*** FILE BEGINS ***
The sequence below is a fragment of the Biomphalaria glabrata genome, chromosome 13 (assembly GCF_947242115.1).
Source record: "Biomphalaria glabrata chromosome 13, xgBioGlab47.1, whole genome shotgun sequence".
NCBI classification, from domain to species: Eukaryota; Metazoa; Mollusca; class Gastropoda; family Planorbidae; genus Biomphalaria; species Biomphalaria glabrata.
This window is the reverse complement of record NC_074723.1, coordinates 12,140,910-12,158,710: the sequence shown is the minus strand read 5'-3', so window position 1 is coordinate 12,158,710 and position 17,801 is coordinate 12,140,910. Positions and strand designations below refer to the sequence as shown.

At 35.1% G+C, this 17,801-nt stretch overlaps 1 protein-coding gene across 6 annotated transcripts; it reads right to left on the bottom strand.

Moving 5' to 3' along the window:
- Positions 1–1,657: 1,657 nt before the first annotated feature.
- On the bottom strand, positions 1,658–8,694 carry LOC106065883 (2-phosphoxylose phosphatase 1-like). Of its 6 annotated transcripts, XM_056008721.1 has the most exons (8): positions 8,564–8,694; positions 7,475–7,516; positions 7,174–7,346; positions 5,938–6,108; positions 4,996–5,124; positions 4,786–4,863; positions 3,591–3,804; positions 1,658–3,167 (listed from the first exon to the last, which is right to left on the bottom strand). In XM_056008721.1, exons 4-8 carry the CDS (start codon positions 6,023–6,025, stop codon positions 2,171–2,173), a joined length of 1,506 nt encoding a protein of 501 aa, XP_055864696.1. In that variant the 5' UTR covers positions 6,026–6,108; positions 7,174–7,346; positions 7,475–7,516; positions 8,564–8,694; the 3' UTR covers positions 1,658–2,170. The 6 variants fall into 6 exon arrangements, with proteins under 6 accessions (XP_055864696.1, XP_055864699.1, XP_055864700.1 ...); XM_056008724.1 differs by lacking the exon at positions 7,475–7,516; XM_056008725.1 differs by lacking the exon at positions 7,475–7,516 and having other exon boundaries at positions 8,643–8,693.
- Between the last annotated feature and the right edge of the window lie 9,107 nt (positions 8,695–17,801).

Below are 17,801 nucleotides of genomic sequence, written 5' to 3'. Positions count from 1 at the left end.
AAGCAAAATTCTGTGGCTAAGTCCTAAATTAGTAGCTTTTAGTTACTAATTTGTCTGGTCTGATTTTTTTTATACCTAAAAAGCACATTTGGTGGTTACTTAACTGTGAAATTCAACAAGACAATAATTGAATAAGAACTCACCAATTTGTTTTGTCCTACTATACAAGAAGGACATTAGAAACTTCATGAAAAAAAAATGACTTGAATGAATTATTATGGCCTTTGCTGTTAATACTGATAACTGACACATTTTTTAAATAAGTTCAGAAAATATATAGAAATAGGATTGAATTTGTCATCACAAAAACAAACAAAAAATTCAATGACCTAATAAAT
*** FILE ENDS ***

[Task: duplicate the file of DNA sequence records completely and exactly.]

The sequence below is a fragment of the Biomphalaria glabrata genome, chromosome 13 (assembly GCF_947242115.1).
Source record: "Biomphalaria glabrata chromosome 13, xgBioGlab47.1, whole genome shotgun sequence".
NCBI classification, from domain to species: Eukaryota; Metazoa; Mollusca; class Gastropoda; family Planorbidae; genus Biomphalaria; species Biomphalaria glabrata.
This window is the reverse complement of record NC_074723.1, coordinates 12,140,910-12,158,710: the sequence shown is the minus strand read 5'-3', so window position 1 is coordinate 12,158,710 and position 17,801 is coordinate 12,140,910. Positions and strand designations below refer to the sequence as shown.

At 35.1% G+C, this 17,801-nt stretch overlaps 1 protein-coding gene across 6 annotated transcripts; it reads right to left on the bottom strand.

Moving 5' to 3' along the window:
- Positions 1–1,657: 1,657 nt before the first annotated feature.
- On the bottom strand, positions 1,658–8,694 carry LOC106065883 (2-phosphoxylose phosphatase 1-like). Of its 6 annotated transcripts, XM_056008721.1 has the most exons (8): positions 8,564–8,694; positions 7,475–7,516; positions 7,174–7,346; positions 5,938–6,108; positions 4,996–5,124; positions 4,786–4,863; positions 3,591–3,804; positions 1,658–3,167 (listed from the first exon to the last, which is right to left on the bottom strand). In XM_056008721.1, exons 4-8 carry the CDS (start codon positions 6,023–6,025, stop codon positions 2,171–2,173), a joined length of 1,506 nt encoding a protein of 501 aa, XP_055864696.1. In that variant the 5' UTR covers positions 6,026–6,108; positions 7,174–7,346; positions 7,475–7,516; positions 8,564–8,694; the 3' UTR covers positions 1,658–2,170. The 6 variants fall into 6 exon arrangements, with proteins under 6 accessions (XP_055864696.1, XP_055864699.1, XP_055864700.1 ...); XM_056008724.1 differs by lacking the exon at positions 7,475–7,516; XM_056008725.1 differs by lacking the exon at positions 7,475–7,516 and having other exon boundaries at positions 8,643–8,693.
- Between the last annotated feature and the right edge of the window lie 9,107 nt (positions 8,695–17,801).

Below are 17,801 nucleotides of genomic sequence, written 5' to 3'. Positions count from 1 at the left end.
AAGCAAAATTCTGTGGCTAAGTCCTAAATTAGTAGCTTTTAGTTACTAATTTGTCTGGTCTGATTTTTTTTATACCTAAAAAGCACATTTGGTGGTTACTTAACTGTGAAATTCAACAAGACAATAATTGAATAAGAACTCACCAATTTGTTTTGTCCTACTATACAAGAAGGACATTAGAAACTTCATGAAAAAAAAATGACTTGAATGAATTATTATGGCCTTTGCTGTTAATACTGATAACTGACACATTTTTTAAATAAGTTCAGAAAATATATAGAAATAGGATTGAATTTGTCATCACAAAAACAAACAAAAAATTCAATGACCTAATAAAT